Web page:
Annals of Internal Medicine is published by the American College of Physicians-American Society of Internal Medicine (ACP-ASIM), an organization of more than 115,000 physicians trained in internal medicine. The following highlights are not intended to substitute for articles as sources of information. For an embargoed fax of an article, call 1-800-523-1546, ext. 2656 or 215-351-2656. Full content of the March 7, 2000, Annals issue will be available on the Internet at www.acponline.org on March 7, 2000.
Dizziness in the Elderly Has Many Causes, But Is it a Geriatric Syndrome?
An epidemiologic study of a large number of elderly people living in the community found that 24 percent had episodes of dizziness that recurred for at least one month and that seven factors, such as anxiety, depression, impaired balance, and taking five or more medications, were associated with the dizziness (Article, p. 337). The authors suggest that, since dizziness is such a common condition with multifactorial causes, it might be considered a "geriatric syndrome," as are falling, delirium and urinary incontinence. An editorial says that the article rightly calls attention to the many possible of causes of dizziness but cautions against the conclusion that dizziness is "just another undiagnosable, untreatable" sign of old age (Editorial, p. 403).
Last Resort at End of Life: Terminal Sedation, Refusal of Food and Fluids
Some Antihistamines Impair Driving as Much as Alcohol
A study comparing the effects of a first- and a second-generation antihistamine, a dose of alcohol and a placebo on driving performance in a driving simulator found that people who took the first-generation antihistamine had the worst driving performance, followed by those who had the alcoholic drink (Article, p. 354). Those who took the second-generation antihistamine and those taking a dummy pill had similar, good performance. An editorial points out the difficulties of assessing actual driving performance using experimental settings and mentions conflicting evidence about the causes of real-life traffic accidents (Editorial, p. 406).
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CONTACT: Susan Anderson, 215-351-2653 or 800-523-1546, ext. 2653
Terminal Sedation and Refusal of Food and Fluids at End of LifeLast-Resort Responses to Intolerable Suffering
Despite excellent care at the end of life, a few patients still experience extreme and intolerable suffering. A new paper by the End-of-Life Care Consensus Panel of the American College of Physicians-American Society of Internal Medicine (ACP-ASIM) explores two options that physicians and patients sometimes consider in these exceptional cases: terminal sedation and voluntary refusal of food and fluids.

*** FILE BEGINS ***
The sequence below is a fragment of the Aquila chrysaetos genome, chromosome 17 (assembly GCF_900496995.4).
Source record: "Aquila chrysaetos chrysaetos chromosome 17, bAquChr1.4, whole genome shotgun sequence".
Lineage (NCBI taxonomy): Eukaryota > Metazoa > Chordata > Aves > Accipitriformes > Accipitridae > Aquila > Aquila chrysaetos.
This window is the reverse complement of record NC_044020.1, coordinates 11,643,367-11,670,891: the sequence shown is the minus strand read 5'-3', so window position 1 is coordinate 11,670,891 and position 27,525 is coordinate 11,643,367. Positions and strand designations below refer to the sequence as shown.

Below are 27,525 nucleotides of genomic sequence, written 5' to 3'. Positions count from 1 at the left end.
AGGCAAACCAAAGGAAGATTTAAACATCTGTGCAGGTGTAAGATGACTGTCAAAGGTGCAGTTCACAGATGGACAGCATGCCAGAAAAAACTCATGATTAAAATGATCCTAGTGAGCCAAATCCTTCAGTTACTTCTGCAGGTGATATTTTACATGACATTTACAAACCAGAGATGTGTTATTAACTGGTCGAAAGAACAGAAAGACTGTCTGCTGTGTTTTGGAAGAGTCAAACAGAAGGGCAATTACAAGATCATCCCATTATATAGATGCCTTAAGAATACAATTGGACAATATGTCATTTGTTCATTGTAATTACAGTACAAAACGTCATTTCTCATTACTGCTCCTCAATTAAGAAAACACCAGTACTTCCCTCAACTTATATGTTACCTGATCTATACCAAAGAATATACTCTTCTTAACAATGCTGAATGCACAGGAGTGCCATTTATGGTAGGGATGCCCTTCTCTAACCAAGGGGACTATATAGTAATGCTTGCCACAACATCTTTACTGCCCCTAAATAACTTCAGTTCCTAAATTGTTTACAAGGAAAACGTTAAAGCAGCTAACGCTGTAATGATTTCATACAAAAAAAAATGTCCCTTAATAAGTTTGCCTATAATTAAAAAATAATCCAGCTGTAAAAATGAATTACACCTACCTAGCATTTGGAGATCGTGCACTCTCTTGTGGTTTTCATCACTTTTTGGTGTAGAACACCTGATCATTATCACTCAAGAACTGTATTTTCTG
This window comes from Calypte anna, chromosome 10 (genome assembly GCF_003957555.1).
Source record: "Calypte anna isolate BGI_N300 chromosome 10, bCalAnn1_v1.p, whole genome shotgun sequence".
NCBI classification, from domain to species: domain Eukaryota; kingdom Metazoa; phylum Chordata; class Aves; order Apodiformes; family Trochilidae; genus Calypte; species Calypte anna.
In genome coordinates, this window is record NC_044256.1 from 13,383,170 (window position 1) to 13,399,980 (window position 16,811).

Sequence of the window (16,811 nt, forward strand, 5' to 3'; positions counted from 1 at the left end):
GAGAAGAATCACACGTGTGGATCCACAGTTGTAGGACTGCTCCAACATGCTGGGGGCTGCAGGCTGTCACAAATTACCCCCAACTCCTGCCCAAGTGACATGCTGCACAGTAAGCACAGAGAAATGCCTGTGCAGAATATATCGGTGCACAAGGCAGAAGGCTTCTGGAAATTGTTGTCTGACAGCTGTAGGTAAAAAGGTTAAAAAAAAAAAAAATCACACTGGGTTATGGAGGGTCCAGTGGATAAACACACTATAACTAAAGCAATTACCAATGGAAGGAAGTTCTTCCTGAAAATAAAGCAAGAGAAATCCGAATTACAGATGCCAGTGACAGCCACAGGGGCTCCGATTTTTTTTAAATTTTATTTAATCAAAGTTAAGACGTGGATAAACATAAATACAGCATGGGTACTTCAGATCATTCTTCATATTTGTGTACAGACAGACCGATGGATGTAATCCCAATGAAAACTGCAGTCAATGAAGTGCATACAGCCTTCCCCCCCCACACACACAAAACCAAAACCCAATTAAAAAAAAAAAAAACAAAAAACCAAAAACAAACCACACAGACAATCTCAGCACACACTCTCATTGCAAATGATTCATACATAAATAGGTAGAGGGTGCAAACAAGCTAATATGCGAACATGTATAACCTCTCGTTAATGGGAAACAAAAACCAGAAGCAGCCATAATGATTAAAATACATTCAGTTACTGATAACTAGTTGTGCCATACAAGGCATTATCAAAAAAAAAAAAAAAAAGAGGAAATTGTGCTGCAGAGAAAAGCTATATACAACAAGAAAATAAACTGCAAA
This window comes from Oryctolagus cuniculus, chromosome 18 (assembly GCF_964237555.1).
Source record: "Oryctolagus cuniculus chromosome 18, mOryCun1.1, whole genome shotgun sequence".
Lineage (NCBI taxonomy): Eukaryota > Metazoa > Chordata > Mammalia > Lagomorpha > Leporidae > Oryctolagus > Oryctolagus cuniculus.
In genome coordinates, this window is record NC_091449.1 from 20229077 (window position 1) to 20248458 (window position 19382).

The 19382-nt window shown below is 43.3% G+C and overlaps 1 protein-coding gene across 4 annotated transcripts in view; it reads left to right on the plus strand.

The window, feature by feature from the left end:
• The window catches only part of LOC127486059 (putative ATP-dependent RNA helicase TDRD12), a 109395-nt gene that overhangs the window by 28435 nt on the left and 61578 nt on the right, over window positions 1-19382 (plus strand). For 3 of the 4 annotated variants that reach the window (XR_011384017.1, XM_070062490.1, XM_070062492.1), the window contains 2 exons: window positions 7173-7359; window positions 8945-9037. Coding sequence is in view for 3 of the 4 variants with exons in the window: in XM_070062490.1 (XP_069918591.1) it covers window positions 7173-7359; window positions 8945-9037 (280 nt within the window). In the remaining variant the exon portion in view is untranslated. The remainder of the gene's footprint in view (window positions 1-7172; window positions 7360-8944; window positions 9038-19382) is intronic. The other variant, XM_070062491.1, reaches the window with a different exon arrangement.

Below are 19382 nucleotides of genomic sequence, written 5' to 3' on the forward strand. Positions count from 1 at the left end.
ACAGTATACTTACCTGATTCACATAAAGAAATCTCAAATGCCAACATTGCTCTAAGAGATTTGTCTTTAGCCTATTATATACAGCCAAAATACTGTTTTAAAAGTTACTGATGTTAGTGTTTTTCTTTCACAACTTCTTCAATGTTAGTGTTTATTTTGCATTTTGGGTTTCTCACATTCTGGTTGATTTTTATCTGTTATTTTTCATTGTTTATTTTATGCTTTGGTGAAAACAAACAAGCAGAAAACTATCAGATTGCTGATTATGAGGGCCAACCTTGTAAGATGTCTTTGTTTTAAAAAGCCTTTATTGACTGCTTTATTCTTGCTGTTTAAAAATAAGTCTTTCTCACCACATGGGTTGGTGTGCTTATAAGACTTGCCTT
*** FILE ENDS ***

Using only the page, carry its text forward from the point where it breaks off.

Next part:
The paper defines the practices, distinguishes them from standard palliative care and from physician-assisted suicide, gives guidance on the conditions under which they can be considered, and shows how to make decisions in these cases. It explores the moral and legal status of the practices and stresses the requirement that the suffering cannot be relieved by other means.
The paper concludes that "terminal sedation and voluntary refusal of food and fluids are imperfect but useful last-resort options. Patients and their families who fear that physicians will not respond to extreme suffering will be reassured when such options are predictably made available."
The paper was written by Timothy E. Quill, MD, associate chief of medicine at Genesee Hospital in Rochester, N.Y., and Ira R. Byock, MD, director of the Palliative Care Service in Missoula, Mont. for the ACP-ASIM End-of-Life Care Consensus Panel. ACP-ASIM convened this panel of experts on end-of-life care in 1997 to develop ethical, policy and clinical recommendations that, if adopted, will lead to demonstrably better care at the end of life. The papers provide guidance to physicians caring for dying patients and are also useful for patients and families. To date, four other papers have been published and are available on the ACP-ASIM Web site -- www.acponline.org/ethics/papers.htm
NOTE TO EDITORS: For copies of the paper, "Responding to Intractable Terminal Suffering: The Role of Terminal Sedation and Voluntary Refusal of Food and Fluids," please call Penny Fuller at 1-215-351-2656 or 1-800-523-1546, ext. 2656. For an interview with Dr. Byock, please call Susan Anderson at 1-215-351-2653 or 1-800-523-1546, ext. 2653.